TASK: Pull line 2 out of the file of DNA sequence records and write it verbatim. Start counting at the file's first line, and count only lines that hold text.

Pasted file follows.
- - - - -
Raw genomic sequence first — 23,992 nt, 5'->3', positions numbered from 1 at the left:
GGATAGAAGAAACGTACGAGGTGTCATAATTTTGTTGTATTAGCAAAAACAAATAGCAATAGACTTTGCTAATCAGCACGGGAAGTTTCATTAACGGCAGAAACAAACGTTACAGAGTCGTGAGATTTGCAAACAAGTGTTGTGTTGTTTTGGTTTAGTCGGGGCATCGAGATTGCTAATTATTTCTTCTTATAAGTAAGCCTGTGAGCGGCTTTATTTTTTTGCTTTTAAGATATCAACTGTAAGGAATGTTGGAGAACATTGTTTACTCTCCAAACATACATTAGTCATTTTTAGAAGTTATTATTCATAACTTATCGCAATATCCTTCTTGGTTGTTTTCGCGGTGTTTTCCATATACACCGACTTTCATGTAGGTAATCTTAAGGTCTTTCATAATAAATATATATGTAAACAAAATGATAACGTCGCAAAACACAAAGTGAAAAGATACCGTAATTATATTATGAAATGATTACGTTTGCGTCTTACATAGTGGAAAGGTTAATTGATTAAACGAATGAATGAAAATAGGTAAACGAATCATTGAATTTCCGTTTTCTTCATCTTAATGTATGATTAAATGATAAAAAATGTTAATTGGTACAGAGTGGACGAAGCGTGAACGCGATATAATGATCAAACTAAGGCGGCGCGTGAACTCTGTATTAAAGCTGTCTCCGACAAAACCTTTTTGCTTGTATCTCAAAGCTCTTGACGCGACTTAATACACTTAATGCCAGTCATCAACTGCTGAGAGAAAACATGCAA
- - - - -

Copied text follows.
GGATAGAAGAAACGTACGAGGTGTCATAATTTTGTTGTATTAGCAAAAACAAATAGCAATAGACTTTGCTAATCAGCACGGGAAGTTTCATTAACGGCAGAAACAAACGTTACAGAGTCGTGAGATTTGCAAACAAGTGTTGTGTTGTTTTGGTTTAGTCGGGGCATCGAGATTGCTAATTATTTCTTCTTATAAGTAAGCCTGTGAGCGGCTTTATTTTTTTGCTTTTAAGATATCAACTGTAAGGAATGTTGGAGAACATTGTTTACTCTCCAAACATACATTAGTCATTTTTAGAAGTTATTATTCATAACTTATCGCAATATCCTTCTTGGTTGTTTTCGCGGTGTTTTCCATATACACCGACTTTCATGTAGGTAATCTTAAGGTCTTTCATAATAAATATATATGTAAACAAAATGATAACGTCGCAAAACACAAAGTGAAAAGATACCGTAATTATATTATGAAATGATTACGTTTGCGTCTTACATAGTGGAAAGGTTAATTGATTAAACGAATGAATGAAAATAGGTAAACGAATCATTGAATTTCCGTTTTCTTCATCTTAATGTATGATTAAATGATAAAAAATGTTAATTGGTACAGAGTGGACGAAGCGTGAACGCGATATAATGATCAAACTAAGGCGGCGCGTGAACTCTGTATTAAAGCTGTCTCCGACAAAACCTTTTTGCTTGTATCTCAAAGCTCTTGACGCGACTTAATACACTTAATGCCAGTCATCAACTGCTGAGAGAAAACATGCAA